Thursday, April 7, 2016

The Bond Market Is GDP Bearish

In today's linkfest, I linked to a post from the Capital Spectator that argues (I believe convincingly) the treasury market is predicting a weaker equity market.

I wanted to briefly expand on the author's point.  

Treasuries rally when traders see weaker economic growth and, in correlation, lower inflation.  The reason is simple: slower economic growth leads to lower revenue growth, leading to weaker earnings. And weak earnings are a drag on equity indexes.  In addition, in a weaker growth environment, traders like to increase the treasury component of their portfolios for their stable and predictable return.  Finally, weak growth usually leads to lower inflationary pressures.  

The converse is also true: when traders see stronger fundamental growth, they sell treasuries, opting for the potentially higher returns of the equity market.  In addition, stronger growth usually leads to increasing inflation.

That being said, here is the weekly chart for the IEFs -- the 7-10 year treasury market ETF:

The market has been in an uptrend since the end of 2013.  Let's now turn to the TLTs:


There are three primary patterns.

1.) A rally from the end of 2013 to the beginning of 2015
2.) A brief sell-off followed by a triangle consolidation in 2015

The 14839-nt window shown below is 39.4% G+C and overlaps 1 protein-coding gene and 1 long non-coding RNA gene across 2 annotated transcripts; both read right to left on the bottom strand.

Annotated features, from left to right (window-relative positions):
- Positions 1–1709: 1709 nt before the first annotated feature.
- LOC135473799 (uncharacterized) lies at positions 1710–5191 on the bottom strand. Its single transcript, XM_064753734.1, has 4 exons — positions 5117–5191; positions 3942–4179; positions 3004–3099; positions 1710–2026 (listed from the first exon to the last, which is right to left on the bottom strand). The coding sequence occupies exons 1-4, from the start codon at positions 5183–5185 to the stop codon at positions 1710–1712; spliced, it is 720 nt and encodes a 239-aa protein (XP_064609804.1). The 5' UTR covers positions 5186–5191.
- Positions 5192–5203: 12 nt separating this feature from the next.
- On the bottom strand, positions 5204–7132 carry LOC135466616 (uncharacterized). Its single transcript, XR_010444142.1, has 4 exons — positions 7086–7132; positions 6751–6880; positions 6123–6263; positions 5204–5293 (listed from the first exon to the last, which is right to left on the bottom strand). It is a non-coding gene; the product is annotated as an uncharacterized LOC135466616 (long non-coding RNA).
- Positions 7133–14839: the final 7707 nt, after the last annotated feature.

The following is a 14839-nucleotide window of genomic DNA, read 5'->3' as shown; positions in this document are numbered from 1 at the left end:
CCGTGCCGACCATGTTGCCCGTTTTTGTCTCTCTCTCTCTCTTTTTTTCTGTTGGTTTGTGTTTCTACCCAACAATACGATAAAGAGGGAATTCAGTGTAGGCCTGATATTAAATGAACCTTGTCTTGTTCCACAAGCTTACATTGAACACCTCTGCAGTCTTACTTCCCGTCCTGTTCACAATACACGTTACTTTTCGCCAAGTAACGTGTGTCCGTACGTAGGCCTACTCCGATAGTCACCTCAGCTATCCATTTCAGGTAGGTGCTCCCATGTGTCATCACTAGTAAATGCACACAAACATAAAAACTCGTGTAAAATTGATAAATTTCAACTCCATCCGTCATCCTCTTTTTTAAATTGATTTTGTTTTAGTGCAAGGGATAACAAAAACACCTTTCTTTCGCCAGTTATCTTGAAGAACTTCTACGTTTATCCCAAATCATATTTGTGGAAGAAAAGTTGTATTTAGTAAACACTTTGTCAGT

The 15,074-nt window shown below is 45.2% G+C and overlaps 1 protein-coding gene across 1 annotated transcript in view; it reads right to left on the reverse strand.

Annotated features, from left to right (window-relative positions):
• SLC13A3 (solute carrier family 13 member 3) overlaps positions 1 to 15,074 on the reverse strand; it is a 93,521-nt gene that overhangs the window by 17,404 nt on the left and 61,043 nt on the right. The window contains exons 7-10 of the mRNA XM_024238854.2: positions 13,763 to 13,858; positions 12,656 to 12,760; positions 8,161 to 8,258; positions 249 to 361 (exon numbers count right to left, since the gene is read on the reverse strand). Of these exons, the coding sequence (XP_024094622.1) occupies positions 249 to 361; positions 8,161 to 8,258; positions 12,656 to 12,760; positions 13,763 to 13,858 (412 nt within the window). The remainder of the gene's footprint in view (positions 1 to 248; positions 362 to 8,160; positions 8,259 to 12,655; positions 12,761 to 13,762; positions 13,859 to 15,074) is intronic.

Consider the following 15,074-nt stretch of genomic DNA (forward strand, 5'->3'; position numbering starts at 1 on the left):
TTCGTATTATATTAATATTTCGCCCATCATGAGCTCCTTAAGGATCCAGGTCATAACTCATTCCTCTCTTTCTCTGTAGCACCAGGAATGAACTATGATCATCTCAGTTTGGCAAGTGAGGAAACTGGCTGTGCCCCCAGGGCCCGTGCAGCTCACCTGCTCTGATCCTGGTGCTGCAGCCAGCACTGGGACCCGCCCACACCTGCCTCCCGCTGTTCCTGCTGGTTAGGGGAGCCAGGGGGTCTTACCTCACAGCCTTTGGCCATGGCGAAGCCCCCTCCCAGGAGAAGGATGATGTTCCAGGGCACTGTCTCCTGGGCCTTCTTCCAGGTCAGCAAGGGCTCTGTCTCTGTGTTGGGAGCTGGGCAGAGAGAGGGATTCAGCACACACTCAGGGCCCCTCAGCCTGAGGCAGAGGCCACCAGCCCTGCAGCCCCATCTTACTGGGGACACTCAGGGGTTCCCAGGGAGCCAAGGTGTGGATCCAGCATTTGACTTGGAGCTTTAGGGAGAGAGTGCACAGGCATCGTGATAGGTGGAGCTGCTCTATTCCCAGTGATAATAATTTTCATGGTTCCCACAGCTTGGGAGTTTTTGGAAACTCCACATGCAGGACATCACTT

3.) A rally through upside resistance of the consolidation triangle at the beginning of 2016.

Notice there is no sell-off in sight.

Consider the above developments in conjunction with the latest release from the Atlanta GDP Now model:

The GDPNow model forecast for real GDP growth (seasonally adjusted annual rate) in the first quarter of 2016 is 0.4 percent on April 5, down from 0.7 percent on April 1. After yesterday morning's light vehicle sales release from the U.S. Bureau of Economic Analysis and the manufacturing report from the U.S. Bureau of the Census, the forecast for real GDP growth declined from 0.7 percent to 0.4 percent due to declines in the forecasts for real consumer spending growth and real equipment investment growth. The forecast for real GDP growth remained at 0.4 percent after this morning's international trade report from the U.S. Census Bureau, as a slight decline in the forecast for real net exports was offset by a slight increase in the forecast of real equipment investment growth.

The model has been decreasing since the beginning of February.

Overall, 1QGDP does not look good right now.